Similarly, all of the showrooms feature moveable product. “Nothing is bolted to the ground,” he says. “It’s all mobile. You can pull any faucet from any wall and pair it with any sink, which is displayed in its own ‘shadow box’.”
However, each showroom is styled according to its representative location. For example, those in northern Arizona have a more rustic feel, since many clients shop for products for their cabins. Conversely, Scottsdale is more contemporary, while the Phoenix location has a natural feel where one display features reclaimed barn wood that Smith had brought in from an old structure in his family’s home state of Illinois.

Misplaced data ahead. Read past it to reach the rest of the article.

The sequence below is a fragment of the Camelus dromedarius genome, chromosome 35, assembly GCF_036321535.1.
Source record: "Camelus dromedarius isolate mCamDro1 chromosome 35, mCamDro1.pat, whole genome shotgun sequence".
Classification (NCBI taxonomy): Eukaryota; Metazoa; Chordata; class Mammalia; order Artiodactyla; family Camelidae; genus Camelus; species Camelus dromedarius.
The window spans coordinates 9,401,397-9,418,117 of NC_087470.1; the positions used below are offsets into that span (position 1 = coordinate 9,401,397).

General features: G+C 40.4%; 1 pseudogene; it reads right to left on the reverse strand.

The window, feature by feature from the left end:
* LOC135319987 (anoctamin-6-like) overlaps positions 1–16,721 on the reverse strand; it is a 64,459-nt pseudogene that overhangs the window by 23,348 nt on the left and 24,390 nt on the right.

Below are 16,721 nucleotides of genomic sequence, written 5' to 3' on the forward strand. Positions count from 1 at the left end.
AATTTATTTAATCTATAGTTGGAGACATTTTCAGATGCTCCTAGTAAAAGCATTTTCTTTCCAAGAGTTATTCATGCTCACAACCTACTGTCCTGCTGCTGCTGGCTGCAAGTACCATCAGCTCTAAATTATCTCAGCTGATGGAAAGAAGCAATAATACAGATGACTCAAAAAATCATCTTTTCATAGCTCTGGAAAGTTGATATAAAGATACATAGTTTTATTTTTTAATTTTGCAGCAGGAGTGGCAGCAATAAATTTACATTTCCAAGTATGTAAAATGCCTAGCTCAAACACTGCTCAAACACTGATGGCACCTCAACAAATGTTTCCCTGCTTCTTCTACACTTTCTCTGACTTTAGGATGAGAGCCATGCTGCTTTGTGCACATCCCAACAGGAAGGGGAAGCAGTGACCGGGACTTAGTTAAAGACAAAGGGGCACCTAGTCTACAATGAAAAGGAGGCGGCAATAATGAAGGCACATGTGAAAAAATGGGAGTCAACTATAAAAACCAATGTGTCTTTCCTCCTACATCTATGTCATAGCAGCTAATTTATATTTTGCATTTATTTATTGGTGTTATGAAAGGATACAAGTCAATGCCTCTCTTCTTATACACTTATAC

“It’s something sentimental to me,” he says, recalling stories he shared with his grandmother regarding the treasure hunt. “It really captures what I want design to be. For me, I want elements that remind me of people and experiences I love.”
That design philosophy bodes well with his passion for the business, and his desire to help people do more than just select a faucet. “So many companies are focused on one type of customer, the one that can give them an expensive sale,” he says. “But I like running the gamut of design. It isn’t necessarily all high end anymore. It used to be that if you wanted something beautiful, you had to spend money. As time has gone on, there are so many economical products that have taken design into new directions. It’s about bringing beautiful, interesting products to a wider range of income levels. The way I see it, I want to get more people to care about having beautiful products they interact with every day.”